Charles Kincaid (7/2/2008)It is possible to turn it off, however. Set recovery mode to simple and nothing gets logged. In that sense it is optional.
Um... no, sorry, it doesn't work that way.
You cannot write anything to the database without it being logged FIRST. Maybe there are some exceptions in bulk operations, but that's more a QOTD topic.
I mentioned checkpoints in my previous post, and that's the key to simple recovery mode. When you run a statement that modifies the database, the actions you take are written to the log immediately upon commit (or even before? I think sometimes before commit). The log file writes are immediately flushed to disk. (A good reason to give a large database a separate drive for its log files)
When a checkpoint occurs (various methods of determining when... search BOL for more info), the lazy writer (called lazy because it doesn't write until a checkpoint) reads the log entries since the last checkpoint and writes the changes to the database files (mdf file). Then the checkpoint is written to the log.
That's when simple recovery comes into play. If simple recovery is turned on, the log is truncated after each checkpoint. If full recovery is set, the log isn't truncated until it is backed up with truncate option. Full recovery with an appropriate backup/restore strategy enables point-in-time recovery.
Without a transaction log, SQL Server would be no better than Microsoft Word. When you're working in a Word document, what happens when your desktop machine is suddenly unplugged? Hopefully, Auto Save has some older version of your document for you. What did Auto Save get, though? Is it consistent? Were you in the middle of typing a sentence? Who cares, it's a Word document, it doesn't have data integrity rules! Now, if you unplug your SQL Server while it's running (should not be possible on a production machine, but just supposing), what happens? The transaction log is already written to disk. When SQL Server restarts, it recovers itself by reading the log. It rolls forward and back until it ends at a point where every transaction committed before it lost power is there, and consistent, in the database. This works even for Simple Recovery mode. It has to work, otherwise pulling the plug could corrupt your database.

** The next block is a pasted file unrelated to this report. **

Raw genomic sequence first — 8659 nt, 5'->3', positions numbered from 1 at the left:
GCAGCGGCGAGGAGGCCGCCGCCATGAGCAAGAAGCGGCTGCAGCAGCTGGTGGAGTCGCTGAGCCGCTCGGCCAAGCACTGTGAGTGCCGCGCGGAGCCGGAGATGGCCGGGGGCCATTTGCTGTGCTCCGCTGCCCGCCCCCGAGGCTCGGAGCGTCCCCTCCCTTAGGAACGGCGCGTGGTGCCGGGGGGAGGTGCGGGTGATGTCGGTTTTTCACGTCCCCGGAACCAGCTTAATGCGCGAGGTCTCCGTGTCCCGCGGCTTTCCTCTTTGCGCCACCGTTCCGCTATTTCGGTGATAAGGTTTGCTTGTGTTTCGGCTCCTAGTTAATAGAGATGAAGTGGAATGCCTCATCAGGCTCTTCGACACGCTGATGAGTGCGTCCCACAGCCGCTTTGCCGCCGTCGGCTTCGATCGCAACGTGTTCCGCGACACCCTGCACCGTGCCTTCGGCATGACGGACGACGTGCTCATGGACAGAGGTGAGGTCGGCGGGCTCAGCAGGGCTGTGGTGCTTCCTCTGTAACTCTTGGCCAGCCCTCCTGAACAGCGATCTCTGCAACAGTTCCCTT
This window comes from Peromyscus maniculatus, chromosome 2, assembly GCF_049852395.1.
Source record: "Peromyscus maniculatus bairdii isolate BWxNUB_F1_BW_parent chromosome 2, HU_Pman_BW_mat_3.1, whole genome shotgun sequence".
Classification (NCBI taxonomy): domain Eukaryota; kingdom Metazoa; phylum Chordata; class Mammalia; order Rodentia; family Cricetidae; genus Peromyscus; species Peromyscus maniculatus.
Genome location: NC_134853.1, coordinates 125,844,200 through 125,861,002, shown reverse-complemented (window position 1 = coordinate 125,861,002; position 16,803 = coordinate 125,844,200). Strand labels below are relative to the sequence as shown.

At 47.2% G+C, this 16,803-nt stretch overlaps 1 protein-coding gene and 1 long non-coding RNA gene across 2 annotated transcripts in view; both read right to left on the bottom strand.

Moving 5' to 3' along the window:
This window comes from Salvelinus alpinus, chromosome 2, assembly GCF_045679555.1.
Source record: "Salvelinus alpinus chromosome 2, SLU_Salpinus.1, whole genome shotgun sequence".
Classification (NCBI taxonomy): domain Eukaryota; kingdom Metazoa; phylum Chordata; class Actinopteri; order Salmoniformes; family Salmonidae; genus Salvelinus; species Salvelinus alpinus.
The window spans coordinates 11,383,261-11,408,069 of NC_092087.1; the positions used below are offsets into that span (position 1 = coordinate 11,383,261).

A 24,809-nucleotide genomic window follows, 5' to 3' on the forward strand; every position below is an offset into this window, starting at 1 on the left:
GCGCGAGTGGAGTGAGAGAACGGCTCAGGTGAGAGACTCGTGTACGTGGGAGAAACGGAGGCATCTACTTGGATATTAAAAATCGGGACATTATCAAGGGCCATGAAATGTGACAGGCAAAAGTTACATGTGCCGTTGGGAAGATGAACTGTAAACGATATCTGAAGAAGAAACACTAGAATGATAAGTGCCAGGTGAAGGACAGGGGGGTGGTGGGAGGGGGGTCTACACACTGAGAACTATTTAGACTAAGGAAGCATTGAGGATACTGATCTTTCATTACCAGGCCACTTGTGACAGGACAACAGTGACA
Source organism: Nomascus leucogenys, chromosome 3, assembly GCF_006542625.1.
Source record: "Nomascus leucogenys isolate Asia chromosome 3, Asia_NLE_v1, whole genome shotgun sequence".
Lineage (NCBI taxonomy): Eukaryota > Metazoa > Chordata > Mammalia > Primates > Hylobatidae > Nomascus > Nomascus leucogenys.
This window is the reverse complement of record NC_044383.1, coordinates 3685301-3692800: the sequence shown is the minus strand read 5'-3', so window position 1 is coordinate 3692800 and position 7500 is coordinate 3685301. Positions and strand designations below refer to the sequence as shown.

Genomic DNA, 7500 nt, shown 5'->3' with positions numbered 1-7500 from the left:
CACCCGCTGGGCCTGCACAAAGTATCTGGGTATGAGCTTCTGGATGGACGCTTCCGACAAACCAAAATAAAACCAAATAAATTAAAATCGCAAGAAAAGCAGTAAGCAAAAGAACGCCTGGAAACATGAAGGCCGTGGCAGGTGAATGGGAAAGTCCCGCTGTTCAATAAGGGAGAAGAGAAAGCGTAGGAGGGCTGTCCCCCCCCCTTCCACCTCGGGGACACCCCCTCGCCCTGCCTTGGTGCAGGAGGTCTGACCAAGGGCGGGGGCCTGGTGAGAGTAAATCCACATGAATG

The author of the article that started this disucssion has a good point. DBAs must understand how and why the transaction log works. It's fundamental to knowing what is possible with SQL Server. Knowing how recovery works gives you ammunition to convince a customer that an Excel workbook is not a database! (I haven't had to do that since the '90s... showing my age here...)